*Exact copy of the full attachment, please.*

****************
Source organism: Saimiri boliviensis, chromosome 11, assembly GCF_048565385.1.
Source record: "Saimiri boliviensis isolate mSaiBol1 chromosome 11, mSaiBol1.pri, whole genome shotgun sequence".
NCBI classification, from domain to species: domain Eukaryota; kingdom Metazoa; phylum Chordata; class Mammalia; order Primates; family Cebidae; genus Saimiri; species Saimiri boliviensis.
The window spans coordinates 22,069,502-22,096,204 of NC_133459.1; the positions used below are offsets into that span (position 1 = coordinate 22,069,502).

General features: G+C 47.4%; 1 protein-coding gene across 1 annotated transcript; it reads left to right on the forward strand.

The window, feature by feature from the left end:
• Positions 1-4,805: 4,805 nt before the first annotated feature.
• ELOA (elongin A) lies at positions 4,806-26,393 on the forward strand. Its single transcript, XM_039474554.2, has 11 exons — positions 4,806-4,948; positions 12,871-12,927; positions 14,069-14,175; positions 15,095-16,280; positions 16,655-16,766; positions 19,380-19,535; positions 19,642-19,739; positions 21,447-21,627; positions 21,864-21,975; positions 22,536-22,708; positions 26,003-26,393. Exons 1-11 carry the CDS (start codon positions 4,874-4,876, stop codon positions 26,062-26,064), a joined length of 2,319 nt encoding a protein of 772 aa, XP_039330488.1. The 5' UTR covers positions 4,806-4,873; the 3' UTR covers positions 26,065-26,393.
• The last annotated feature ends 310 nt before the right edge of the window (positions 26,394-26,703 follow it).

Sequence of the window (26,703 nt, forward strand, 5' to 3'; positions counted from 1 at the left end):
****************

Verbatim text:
Source organism: Saimiri boliviensis, chromosome 11, assembly GCF_048565385.1.
Source record: "Saimiri boliviensis isolate mSaiBol1 chromosome 11, mSaiBol1.pri, whole genome shotgun sequence".
NCBI classification, from domain to species: domain Eukaryota; kingdom Metazoa; phylum Chordata; class Mammalia; order Primates; family Cebidae; genus Saimiri; species Saimiri boliviensis.
The window spans coordinates 22,069,502-22,096,204 of NC_133459.1; the positions used below are offsets into that span (position 1 = coordinate 22,069,502).

General features: G+C 47.4%; 1 protein-coding gene across 1 annotated transcript; it reads left to right on the forward strand.

The window, feature by feature from the left end:
• Positions 1-4,805: 4,805 nt before the first annotated feature.
• ELOA (elongin A) lies at positions 4,806-26,393 on the forward strand. Its single transcript, XM_039474554.2, has 11 exons — positions 4,806-4,948; positions 12,871-12,927; positions 14,069-14,175; positions 15,095-16,280; positions 16,655-16,766; positions 19,380-19,535; positions 19,642-19,739; positions 21,447-21,627; positions 21,864-21,975; positions 22,536-22,708; positions 26,003-26,393. Exons 1-11 carry the CDS (start codon positions 4,874-4,876, stop codon positions 26,062-26,064), a joined length of 2,319 nt encoding a protein of 772 aa, XP_039330488.1. The 5' UTR covers positions 4,806-4,873; the 3' UTR covers positions 26,065-26,393.
• The last annotated feature ends 310 nt before the right edge of the window (positions 26,394-26,703 follow it).

Sequence of the window (26,703 nt, forward strand, 5' to 3'; positions counted from 1 at the left end):